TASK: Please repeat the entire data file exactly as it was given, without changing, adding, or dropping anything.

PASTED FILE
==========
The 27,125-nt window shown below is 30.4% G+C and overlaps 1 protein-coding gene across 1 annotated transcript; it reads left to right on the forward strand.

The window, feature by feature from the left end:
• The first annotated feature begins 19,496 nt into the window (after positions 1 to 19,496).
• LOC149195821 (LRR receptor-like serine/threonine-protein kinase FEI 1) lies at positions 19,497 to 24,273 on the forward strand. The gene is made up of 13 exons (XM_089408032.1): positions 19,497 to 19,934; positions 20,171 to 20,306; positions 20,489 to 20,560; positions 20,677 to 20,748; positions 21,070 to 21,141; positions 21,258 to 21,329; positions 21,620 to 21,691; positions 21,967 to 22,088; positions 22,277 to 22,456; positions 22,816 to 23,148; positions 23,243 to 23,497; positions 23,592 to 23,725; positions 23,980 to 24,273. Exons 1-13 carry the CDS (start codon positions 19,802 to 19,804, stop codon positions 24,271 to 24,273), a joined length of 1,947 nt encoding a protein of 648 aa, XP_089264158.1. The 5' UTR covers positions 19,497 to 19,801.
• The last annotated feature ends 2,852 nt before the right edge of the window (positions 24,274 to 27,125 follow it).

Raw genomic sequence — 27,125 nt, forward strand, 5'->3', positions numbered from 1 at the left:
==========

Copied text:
The 27,125-nt window shown below is 30.4% G+C and overlaps 1 protein-coding gene across 1 annotated transcript; it reads left to right on the forward strand.

The window, feature by feature from the left end:
• The first annotated feature begins 19,496 nt into the window (after positions 1 to 19,496).
• LOC149195821 (LRR receptor-like serine/threonine-protein kinase FEI 1) lies at positions 19,497 to 24,273 on the forward strand. The gene is made up of 13 exons (XM_089408032.1): positions 19,497 to 19,934; positions 20,171 to 20,306; positions 20,489 to 20,560; positions 20,677 to 20,748; positions 21,070 to 21,141; positions 21,258 to 21,329; positions 21,620 to 21,691; positions 21,967 to 22,088; positions 22,277 to 22,456; positions 22,816 to 23,148; positions 23,243 to 23,497; positions 23,592 to 23,725; positions 23,980 to 24,273. Exons 1-13 carry the CDS (start codon positions 19,802 to 19,804, stop codon positions 24,271 to 24,273), a joined length of 1,947 nt encoding a protein of 648 aa, XP_089264158.1. The 5' UTR covers positions 19,497 to 19,801.
• The last annotated feature ends 2,852 nt before the right edge of the window (positions 24,274 to 27,125 follow it).

Raw genomic sequence — 27,125 nt, forward strand, 5'->3', positions numbered from 1 at the left: